Mookie Wilson 1990 Topps- Sully Baseball Card of the Day for January 19, 2017


When I pulled out Hubie Brooks’ card, close to it was this 1990 Mookie Wilson card. And in my mind they will always be connected.

I remember when going to a Mets vs. Phillies game in 1981, both Mookie Wilson and Hubie Brooks were young players for New York, giving fans hope for better days.

Both players followed through on that promise. Only Wilson experienced the glory days in Queens. In fact he was instrumental in the single most famous moment in Mets history.

But this card, which features his stats up until 1989, shows Wilson as a member of the Blue Jays. That is part of a larger story about the dismantling of one of the great teams of the decade.

Mookie Wilson was a college star at the University of South Carolina before being drafted by the Mets in 1977. By 1981, he was a starter on the big league squad and quickly became a fan favorite.

He played hard, he played with enthusiasm, he stole bases and brought energy to the team. He was everything that New York fans REALLY love from their players: He was homegrown and good. He was one of their own.

Wilson became the Mets all time stolen base leader and remained beloved by the fans even as he moved over to left to make room for Lenny Dykstra.

In 1986, everything came together for the Mets. If you have read this far, then you know what I am talking about. And with the Mets season down to the final pitch, Mookie Wilson had his epic 10 pitch at bat which included him avoiding a pitch that went wild and allowed the tying run to score. And of course he hit the dribbler that went through Bill Buckner’s legs, linking both Wilson and Buckner in baseball lore.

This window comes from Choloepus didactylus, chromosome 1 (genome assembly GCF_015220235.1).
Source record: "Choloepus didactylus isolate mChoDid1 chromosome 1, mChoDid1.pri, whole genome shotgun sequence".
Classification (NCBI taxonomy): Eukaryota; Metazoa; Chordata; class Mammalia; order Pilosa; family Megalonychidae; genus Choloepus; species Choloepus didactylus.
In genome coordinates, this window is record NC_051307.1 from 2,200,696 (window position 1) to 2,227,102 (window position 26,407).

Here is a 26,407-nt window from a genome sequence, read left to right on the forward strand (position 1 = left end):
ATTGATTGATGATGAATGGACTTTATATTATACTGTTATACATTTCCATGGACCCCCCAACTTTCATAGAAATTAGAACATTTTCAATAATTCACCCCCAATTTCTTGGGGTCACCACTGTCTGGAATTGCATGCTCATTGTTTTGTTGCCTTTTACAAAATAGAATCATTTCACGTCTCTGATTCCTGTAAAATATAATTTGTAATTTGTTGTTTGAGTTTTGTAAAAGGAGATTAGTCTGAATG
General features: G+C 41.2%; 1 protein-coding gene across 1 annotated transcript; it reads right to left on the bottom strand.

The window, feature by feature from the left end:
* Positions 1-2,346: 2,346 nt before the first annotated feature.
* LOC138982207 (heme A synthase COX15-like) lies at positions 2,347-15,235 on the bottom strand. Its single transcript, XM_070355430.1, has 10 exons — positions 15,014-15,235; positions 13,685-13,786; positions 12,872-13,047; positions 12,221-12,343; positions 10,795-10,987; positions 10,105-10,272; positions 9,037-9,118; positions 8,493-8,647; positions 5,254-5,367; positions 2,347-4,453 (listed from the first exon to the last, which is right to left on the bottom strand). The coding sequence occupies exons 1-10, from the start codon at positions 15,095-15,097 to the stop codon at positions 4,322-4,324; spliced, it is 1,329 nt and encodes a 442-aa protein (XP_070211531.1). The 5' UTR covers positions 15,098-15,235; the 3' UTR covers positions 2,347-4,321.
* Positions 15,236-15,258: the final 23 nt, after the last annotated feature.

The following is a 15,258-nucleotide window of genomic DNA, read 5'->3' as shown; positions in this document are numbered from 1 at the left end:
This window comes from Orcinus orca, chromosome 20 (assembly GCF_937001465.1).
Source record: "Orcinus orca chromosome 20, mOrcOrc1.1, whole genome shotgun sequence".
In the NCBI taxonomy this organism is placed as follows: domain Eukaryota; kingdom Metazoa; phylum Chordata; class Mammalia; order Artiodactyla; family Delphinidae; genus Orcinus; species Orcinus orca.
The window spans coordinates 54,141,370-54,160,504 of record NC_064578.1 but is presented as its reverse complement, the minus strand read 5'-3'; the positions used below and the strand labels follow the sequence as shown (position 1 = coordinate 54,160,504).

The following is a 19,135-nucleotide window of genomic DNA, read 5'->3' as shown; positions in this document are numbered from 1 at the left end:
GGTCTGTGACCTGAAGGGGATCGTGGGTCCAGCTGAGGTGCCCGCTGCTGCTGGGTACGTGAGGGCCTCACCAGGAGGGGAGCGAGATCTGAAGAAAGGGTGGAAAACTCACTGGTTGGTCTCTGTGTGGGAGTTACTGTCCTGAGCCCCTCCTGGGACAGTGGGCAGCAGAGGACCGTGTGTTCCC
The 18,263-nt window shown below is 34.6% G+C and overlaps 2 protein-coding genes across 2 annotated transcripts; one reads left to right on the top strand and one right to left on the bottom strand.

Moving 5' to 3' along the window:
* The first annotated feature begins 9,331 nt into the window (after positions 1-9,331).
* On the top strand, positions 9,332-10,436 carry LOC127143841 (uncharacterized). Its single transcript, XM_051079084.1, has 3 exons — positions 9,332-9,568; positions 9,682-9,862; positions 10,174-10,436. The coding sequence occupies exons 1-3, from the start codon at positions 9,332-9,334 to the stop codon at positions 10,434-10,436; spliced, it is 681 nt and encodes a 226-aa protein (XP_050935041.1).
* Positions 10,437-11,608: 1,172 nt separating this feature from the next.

The Mets won it all in 1986 and looked like they were going to win for the foreseeable future.

But soon this incredible if combustible group was broken up. First World Series hero Ray Knight left via free agency (which was hard to do in the age of collusion.) Kevin Mitchell was sent packing to San Diego for “exciting as lettuce” outfielder Kevin McReynolds.

Down the line, the team was picked apart.

Rafael Santana was let go after the World Series.

Jesse Orosco was traded after the 1987 season to the Dodgers.

Then after losing the 1988 NLCS to Los Angeles, Wally Backman was sent packing to the Twins for 3 minor leaguers who never made it to New York.

Then between June 18 and July 31, 1989, the team went on a purge.

Lenny Dykstra and Roger McDowell were shipped to Philadelphia in a disastrous trade for Juan Samuel on June 18.

Then on July 31, Lee Mazzilli was picked up by Toronto via waivers, Rick Aguilera was included in a deal to Minnesota for Frank Viola and Mookie Wilson was dealt to Toronto for reliever Jeff Musselman.

The fun and swagger of 1986 was gone midway through 1989.

By the end of the year Keith Hernandez and Gary Carter were gone. By the end of 1990, manager Davey Johnson and right fielder Darryl Strawberry left and the 1991 Mets bore no resemblance to the team that won it all.

Wilson and Mazzilli both played in the 1989 ALCS for Toronto. He tried out free agency but return to Toronto for the 1990 and 1991 season, playing his final game in the 1991 ALCS.

In retirement he coached for the Mets and even managed the minor league Brooklyn Cyclones while his stepson, Preston Wilson, was a member of the 2006 World Champion St. Louis Cardinals.

One of the most beloved figures in Mets history, he was elected to the team’s Hall of Fame.

He should have been a Met for live. Hell, the 1986 team should have stayed together a few more years. But they didn’t. And that’s why Mookie Wilson is preserved here forever as a Toronto Blue Jay.

SID FERNANDEZ – Sully Baseball Unsung Post Season Hero of October 27